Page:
Syringes and Target
Syringes and Target,close-up.

FoundationOne CDx, a next-generation sequencing (NGS)-based in vitro diagnostic (IVD) from Foundation Medicine has gained FDA approval and a concurrent coverage proposal from the Centers for Medicare & Medicaid Services (CMS). Foundation One CDx  detects substitutions, insertion and deletion alterations (indels), and copy number alterations (CNAs) in 324 genes and select gene rearrangements and is intended to identify patients who may benefit from treatment with one of 17 on-label targeted therapies, including 12 that are now approved as first-line therapies. The test also detect sgenomic signatures, including microsatellite instability (MSI) and tumor mutational burden (TMB), using DNA isolated from formalin-fixed paraffin embedded (FFPE) tumor tissue specimens.

FoundationOne CDx results are delivered in an integrated report that identifies alterations matched to FDA-approved therapies, identifies additional alterations in genes known to drive cancer growth, furnishes information about genomic biomarkers, including MSI and TMB, provides clinical trial information, and includes interpretation.

According to the FDA, FoundationOne CDx differs from other companion diagnostics previously approved by the agency, which match one test to one drug.

“Today's historic parallel review decision from the FDA and CMS represents a major advancement in personalized cancer care,” Foundation Medicine CEO Troy Cox said in a company statement. “Beyond its implications for patient care, we expect that FoundationOne CDx will provide biopharma companies with an FDA-approved platform that can help accelerate drug development and enable personalized oncology care.”

Second Parallel Review Approval

FoundationOne CDx is the second IVD to be approved and covered following parallel review by the FDA and CMS. The first came in 2014, when the agencies approved and agreed to cover Exact Sciences' Cologuard®, the first noninvasive DNA screening test for colorectal cancer and the first stool-based diagnostic designed to indicate the presence of red blood cells and DNA mutations that may indicate certain kinds of abnormal growths that could indicate cancer.

According to the agencies, parallel review is intended to speed up access to innovative medical technologies for Medicare beneficiaries by allowing test developers to gain approvals plus an immediate proposed Medicare coverage determination from CMS within six months of FDA receipt of a product application.

The program is open to some premarket approval applications for devices with new technologies, as well as to medical devices that can be classified within a Part A or Part B Medicare benefit category and have not been subject to a national coverage determination.

“By leveraging two policy efforts aimed at expediting access to promising new technologies, we’ve been able to bring patients faster access to a breakthrough diagnostic that can help doctors tailor cancer treatments to improve medical outcomes and potentially reduce health care costs,” FDA Commissioner Scott Gottlieb, M.D., said in a separate statement released by his agency.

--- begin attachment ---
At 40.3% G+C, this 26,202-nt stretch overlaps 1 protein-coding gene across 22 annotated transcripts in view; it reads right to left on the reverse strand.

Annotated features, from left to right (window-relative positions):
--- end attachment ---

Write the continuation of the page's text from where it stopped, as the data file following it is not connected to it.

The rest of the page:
As a laboratory-developed test, for which the FDA has not enforced premarket review and other requirements, FoundationOne CDx had not been previously submitted for agency review. But at Foundation Medicine’s request, the FDA granted the test its granted Breakthrough Device designation applicable to devices deemed to provide for more effective treatment or diagnosis for life-threatening or irreversibly debilitating diseases for which no approved or cleared treatment exists, or that offer significant advantages over current standard of care.

“Least Burdensome” Standard

The FDA established the test’s clinical performance using a “least burdensome” standard in which FoundationOne CDx was compared to previously agency-approved companion diagnostic tests. The test showed approximately 94.6% accuracy in detecting substitutions and short indels representative of the entire 324-gene panel, the FDA said.

The FDA divided its assessment of FoundationOne CDx into a clinical review conducted by the Center for Devices and Radiological Health (CDRH), with support from the agency’s Oncology Center of Excellence, and a review of all other aspects of the test, followed by a final approval determination by the CDRH.

Concurrent with FDA approval, CMS has issued a preliminary National Coverage Determination (NCD) for FoundationOne CDx and other similar NGS IVDs for Medicare beneficiaries with advanced cancer—including recurrent, metastatic, or advanced Stage IV cancer—who have not been previously tested using the same NGS technology and continue to seek further cancer therapy.

The draft NCD would provide coverage for FDA-approved companion diagnostic claims, as well as a pathway for additional coverage with evidence of development in other solid tumor types, Foundation Medicine said.

The final policy is expected to issue during the first quarter of 2018 following periods of public comment and administrative review. Upon finalization of the NCD, FoundationOne CDx is expected to be commercially available, Foundation Medicine said.

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